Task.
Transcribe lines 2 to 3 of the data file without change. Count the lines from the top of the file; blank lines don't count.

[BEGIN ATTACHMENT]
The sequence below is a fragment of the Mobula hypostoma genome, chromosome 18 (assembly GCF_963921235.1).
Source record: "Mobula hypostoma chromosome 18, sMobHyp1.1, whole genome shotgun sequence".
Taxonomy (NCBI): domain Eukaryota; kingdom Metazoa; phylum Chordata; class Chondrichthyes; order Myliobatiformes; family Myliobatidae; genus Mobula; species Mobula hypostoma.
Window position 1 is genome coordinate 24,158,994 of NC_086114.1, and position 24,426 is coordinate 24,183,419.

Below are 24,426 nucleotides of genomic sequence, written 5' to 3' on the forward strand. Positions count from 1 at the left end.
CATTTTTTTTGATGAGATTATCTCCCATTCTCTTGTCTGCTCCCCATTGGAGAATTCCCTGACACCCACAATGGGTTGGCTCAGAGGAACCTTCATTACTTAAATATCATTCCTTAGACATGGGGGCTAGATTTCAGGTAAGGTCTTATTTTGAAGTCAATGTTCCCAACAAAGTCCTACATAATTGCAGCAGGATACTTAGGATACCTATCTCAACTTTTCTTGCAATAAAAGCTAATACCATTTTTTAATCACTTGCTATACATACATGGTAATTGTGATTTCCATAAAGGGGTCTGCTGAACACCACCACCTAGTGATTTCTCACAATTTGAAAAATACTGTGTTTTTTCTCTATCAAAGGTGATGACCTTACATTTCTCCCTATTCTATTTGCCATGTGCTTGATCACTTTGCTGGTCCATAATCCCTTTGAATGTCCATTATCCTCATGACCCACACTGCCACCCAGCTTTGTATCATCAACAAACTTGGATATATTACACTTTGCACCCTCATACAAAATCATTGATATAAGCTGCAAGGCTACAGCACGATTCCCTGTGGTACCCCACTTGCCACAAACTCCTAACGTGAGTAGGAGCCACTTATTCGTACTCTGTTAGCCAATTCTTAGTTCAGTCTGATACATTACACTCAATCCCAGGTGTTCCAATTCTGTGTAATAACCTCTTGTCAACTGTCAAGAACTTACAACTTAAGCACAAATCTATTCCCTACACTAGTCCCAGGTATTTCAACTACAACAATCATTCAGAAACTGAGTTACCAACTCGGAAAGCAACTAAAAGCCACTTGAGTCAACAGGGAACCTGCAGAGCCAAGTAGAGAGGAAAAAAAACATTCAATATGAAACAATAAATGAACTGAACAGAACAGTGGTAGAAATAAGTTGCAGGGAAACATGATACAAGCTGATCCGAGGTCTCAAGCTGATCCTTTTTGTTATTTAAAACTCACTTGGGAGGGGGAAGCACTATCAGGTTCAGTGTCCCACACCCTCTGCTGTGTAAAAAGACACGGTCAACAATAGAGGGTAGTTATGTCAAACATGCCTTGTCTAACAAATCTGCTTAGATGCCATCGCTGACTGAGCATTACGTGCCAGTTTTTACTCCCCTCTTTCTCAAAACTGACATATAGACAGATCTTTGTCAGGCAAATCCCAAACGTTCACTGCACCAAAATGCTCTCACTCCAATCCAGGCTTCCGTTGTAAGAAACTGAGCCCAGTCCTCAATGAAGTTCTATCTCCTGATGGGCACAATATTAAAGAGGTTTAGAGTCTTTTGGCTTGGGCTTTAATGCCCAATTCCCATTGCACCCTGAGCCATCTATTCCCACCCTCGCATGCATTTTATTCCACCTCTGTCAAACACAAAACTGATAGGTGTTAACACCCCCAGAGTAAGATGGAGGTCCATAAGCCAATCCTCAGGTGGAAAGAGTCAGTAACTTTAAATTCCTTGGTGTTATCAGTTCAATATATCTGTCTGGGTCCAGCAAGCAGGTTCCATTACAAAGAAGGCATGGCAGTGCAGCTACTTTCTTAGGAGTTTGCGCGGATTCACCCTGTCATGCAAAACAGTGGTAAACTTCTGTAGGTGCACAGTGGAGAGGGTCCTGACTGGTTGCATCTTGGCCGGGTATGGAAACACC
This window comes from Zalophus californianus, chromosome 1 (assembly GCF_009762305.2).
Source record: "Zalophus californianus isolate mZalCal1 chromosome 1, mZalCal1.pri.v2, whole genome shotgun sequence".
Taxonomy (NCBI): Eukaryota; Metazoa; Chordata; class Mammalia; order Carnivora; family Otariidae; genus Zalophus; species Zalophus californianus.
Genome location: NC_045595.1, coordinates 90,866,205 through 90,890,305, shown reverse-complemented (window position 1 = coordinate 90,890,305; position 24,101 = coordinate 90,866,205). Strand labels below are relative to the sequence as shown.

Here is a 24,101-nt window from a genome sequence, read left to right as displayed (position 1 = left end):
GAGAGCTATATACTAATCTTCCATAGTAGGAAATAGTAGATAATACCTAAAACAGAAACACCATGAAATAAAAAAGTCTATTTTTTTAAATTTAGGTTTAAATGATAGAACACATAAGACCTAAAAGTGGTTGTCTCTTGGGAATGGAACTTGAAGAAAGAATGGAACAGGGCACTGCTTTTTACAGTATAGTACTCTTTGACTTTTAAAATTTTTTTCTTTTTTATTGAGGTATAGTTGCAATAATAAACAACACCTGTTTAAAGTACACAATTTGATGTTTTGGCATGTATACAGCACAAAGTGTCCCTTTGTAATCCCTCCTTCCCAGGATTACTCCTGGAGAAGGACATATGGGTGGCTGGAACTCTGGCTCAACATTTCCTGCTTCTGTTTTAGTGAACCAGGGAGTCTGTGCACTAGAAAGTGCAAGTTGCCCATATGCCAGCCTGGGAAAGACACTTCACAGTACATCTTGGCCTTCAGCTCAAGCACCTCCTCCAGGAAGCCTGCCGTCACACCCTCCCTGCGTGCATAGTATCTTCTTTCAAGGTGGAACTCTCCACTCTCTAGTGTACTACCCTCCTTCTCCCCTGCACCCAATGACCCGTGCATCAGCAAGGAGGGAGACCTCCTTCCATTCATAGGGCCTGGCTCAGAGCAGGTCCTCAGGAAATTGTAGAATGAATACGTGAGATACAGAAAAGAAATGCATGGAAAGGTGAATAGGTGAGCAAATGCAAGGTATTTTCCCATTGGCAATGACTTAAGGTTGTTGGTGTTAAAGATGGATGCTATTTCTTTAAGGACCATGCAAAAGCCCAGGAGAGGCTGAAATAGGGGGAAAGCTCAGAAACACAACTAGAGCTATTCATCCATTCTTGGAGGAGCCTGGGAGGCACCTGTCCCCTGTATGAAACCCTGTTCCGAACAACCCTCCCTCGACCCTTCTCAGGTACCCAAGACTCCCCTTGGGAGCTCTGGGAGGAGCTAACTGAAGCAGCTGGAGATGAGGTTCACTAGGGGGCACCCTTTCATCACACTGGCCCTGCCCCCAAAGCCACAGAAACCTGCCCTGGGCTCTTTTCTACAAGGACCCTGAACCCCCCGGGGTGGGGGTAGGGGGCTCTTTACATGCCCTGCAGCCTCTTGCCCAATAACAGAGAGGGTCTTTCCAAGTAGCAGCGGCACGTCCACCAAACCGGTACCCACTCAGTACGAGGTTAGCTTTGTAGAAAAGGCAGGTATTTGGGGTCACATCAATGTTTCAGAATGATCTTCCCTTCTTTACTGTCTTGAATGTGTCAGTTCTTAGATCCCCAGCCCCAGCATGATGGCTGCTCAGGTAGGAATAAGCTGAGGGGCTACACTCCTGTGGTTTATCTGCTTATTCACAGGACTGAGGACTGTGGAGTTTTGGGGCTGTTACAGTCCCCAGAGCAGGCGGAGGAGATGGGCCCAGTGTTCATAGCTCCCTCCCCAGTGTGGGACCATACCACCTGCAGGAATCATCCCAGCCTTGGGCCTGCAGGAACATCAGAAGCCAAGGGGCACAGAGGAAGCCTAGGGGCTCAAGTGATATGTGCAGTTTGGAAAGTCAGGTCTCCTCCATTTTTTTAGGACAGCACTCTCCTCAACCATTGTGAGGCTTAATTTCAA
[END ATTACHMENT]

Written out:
Source record: "Mobula hypostoma chromosome 18, sMobHyp1.1, whole genome shotgun sequence".
Taxonomy (NCBI): domain Eukaryota; kingdom Metazoa; phylum Chordata; class Chondrichthyes; order Myliobatiformes; family Myliobatidae; genus Mobula; species Mobula hypostoma.